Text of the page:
AUBURN – Considering how his Auburn career finished, Jeremy Johnson had a lot to run away from.
Whether it was the way he lost the starting quarterback job in 2015, the way he never got it back in the following preseason or the way his senior year started when he was booed loudly at Jordan-Hare Stadium after a key interception against eventual national champion Clemson.
This spring, Johnson ran to Orlando in the hopes of fixing his game and his mental state as he prepares for a potential professional football career.
“Coming out of high school, I was coached, but I never had a quarterback coach and (at Auburn) the situation was what it was,” Johnson said earlier this month. “I appreciate them for giving me the opportunity. ... They give me the opportunity and chance. I feel good where I’m at.”
While in Orlando over the last two months, Johnson met with private quarterback coach Tom Shaw, noted for working with some of the best quarterbacks in the NFL, including Super Bowl Most Valuable Player Tom Brady and Tampa Bay Buccaneers quarterback Jameis Winston. While at Shaw’s academy, which advertises itself as having tutored 11 Super Bowl MVPs, 10 No. 1 NFL draft picks and 145 first-round selections, Johnson learned that some of his mechanics needed tweaking. That included how long he held the football in his hand when passing.
“Coach Shaw taught me a different way of holding the ball, keeping space under the palm of my hand that changed the way the ball came out and as far as following through,” Johnson said.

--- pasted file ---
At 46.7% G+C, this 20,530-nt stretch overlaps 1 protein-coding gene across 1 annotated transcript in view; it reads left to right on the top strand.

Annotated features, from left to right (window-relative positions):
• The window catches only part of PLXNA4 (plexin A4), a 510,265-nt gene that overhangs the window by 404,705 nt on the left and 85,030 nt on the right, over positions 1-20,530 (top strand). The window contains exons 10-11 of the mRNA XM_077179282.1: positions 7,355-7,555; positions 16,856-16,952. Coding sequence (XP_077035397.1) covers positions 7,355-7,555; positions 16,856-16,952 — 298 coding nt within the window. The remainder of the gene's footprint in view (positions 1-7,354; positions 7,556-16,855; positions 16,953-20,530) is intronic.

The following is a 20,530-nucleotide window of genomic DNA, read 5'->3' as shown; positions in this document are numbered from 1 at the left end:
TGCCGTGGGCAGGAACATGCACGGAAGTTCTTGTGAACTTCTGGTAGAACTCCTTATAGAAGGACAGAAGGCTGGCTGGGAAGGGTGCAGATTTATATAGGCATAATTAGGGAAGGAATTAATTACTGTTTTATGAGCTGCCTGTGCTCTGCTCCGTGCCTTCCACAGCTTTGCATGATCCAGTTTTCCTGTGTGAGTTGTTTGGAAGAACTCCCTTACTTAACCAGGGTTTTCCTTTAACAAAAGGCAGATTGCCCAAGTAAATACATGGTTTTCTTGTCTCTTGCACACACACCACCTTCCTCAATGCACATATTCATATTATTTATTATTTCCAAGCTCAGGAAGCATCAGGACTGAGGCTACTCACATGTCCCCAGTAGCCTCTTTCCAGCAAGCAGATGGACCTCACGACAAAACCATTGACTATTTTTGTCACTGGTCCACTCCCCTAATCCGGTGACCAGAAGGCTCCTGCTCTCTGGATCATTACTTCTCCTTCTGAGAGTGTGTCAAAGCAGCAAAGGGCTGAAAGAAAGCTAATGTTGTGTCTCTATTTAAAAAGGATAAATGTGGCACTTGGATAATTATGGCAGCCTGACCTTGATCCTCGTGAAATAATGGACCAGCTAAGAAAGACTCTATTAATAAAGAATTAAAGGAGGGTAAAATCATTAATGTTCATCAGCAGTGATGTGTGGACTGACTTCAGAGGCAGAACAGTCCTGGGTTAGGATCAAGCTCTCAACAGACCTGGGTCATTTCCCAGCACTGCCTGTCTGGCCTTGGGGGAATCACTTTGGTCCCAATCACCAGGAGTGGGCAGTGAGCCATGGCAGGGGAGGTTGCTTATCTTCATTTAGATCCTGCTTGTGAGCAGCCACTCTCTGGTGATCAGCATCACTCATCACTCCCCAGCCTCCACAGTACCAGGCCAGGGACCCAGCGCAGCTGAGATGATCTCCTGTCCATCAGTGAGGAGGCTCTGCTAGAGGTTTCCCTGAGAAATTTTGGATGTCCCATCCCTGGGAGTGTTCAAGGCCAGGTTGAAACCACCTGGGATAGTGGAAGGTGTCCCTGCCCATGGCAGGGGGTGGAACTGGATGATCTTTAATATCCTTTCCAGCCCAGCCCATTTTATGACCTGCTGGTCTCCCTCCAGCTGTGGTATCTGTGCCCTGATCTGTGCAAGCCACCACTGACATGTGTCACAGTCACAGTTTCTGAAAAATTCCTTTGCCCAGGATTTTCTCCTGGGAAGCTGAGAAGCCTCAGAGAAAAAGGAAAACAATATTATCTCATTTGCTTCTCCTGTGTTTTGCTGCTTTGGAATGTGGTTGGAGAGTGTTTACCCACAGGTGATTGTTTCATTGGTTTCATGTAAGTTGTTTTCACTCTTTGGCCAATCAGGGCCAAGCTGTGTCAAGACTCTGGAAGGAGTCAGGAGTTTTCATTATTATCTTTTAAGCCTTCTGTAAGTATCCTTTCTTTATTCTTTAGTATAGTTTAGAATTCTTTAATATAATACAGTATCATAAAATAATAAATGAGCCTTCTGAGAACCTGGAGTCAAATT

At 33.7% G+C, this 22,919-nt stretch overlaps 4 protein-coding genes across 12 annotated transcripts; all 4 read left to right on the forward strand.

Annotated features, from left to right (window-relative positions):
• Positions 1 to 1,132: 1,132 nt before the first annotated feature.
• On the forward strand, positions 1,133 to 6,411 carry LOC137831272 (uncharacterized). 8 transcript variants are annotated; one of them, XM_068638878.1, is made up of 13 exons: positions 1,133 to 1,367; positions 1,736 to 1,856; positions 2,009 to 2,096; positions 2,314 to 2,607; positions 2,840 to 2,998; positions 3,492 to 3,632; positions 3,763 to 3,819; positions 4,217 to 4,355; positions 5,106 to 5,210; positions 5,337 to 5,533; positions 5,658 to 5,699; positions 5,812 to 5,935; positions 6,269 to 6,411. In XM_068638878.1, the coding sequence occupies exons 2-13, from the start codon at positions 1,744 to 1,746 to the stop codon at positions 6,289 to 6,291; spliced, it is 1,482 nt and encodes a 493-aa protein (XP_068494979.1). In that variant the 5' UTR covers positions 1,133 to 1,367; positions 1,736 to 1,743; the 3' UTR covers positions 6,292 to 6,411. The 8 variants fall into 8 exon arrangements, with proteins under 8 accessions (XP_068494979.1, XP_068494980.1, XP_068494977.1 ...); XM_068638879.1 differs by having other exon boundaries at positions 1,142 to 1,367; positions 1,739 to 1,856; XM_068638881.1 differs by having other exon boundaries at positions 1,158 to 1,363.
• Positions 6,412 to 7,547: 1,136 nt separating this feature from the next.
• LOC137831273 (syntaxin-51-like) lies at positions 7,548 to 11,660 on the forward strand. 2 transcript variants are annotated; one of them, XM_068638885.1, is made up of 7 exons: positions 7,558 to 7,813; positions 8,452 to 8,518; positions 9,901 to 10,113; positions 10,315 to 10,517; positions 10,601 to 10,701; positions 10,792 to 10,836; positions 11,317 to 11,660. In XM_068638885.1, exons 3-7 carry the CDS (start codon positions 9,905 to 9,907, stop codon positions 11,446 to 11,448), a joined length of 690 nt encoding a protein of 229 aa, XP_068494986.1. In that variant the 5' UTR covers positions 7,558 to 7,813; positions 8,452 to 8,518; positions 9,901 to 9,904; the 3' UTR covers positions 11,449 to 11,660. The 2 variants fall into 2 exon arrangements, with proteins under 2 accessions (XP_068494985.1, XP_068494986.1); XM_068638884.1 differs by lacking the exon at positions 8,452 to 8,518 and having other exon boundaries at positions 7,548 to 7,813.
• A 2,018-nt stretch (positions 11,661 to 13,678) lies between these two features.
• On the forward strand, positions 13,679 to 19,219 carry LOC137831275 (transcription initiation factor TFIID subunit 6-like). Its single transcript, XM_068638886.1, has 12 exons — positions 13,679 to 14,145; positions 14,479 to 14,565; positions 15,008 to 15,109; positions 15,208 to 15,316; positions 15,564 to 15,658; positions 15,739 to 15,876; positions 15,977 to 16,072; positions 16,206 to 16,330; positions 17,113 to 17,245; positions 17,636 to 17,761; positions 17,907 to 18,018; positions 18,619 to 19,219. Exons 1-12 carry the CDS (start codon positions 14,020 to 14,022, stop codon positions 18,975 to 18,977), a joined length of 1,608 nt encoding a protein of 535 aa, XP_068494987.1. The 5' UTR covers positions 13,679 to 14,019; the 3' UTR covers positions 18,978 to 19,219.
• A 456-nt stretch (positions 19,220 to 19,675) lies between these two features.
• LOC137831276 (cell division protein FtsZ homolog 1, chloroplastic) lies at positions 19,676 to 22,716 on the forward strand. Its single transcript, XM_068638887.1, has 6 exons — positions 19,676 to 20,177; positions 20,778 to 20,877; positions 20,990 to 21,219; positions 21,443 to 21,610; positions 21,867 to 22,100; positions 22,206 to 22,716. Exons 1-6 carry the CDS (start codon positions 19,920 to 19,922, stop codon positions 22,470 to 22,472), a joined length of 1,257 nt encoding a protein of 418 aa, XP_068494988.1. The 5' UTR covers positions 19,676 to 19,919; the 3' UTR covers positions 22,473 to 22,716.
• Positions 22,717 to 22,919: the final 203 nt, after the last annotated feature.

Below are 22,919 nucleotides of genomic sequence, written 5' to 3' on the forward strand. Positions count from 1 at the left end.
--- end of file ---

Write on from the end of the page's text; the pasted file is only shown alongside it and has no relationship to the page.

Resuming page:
Johnson’s grip on the ball was a major problem throughout his tumultuous 2015 season. It reached a low point on a humid day at LSU when a ball slipped out of his hands as he winded up to throw, which reportedly caused then-Auburn offensive coordinator Rhett Lashlee to rip the gloves off Johnson’s hands.
The backward pass to nobody became a popular social media. It summed up a day in which Johnson lost his starting job.
Johnson went to Orlando to work out and be a human sponge of information from Winston and rookie Pro Bowl selection Dak Prescott of the Dallas Cowboys.
“I was coached up a little more as far as being accurate, footwork, mechanics,” Johnson said. “Coach Tom Shaw did a great job with Jameis and Dak. I was around some great people down there. I felt myself
again. I felt like myself.”
Johnson, who measured just above 6-foot-4 and weighed in at 232 pounds, would describe “feeling like myself” and closer to the gifted prospect out of Carver-Montgomery who was supposed to be Auburn’s next quarterback prodigy.
“I feel like what I’ve been through helped me become a man and mature me. I just love being around these guys,” Johnson said. “I feel OK, the past is past and I’m looking towards the future.”
Johnson didn’t go to Orlando to escape who he was at Auburn but to find the potential player that Auburn head coach Gus Malzahn saw in him when the coach brought him into the program. After Johnson spent four years with the Tigers, Malzahn has hopes that the quarterback can find what has
been ailing him and that the work with Shaw can help transform his career arc in the right direction.
“Jeremy has had his ups and downs but he hung in there,” Malzahn said. “I think that will carry him a long way in life. He's got great character. He's a great worker.”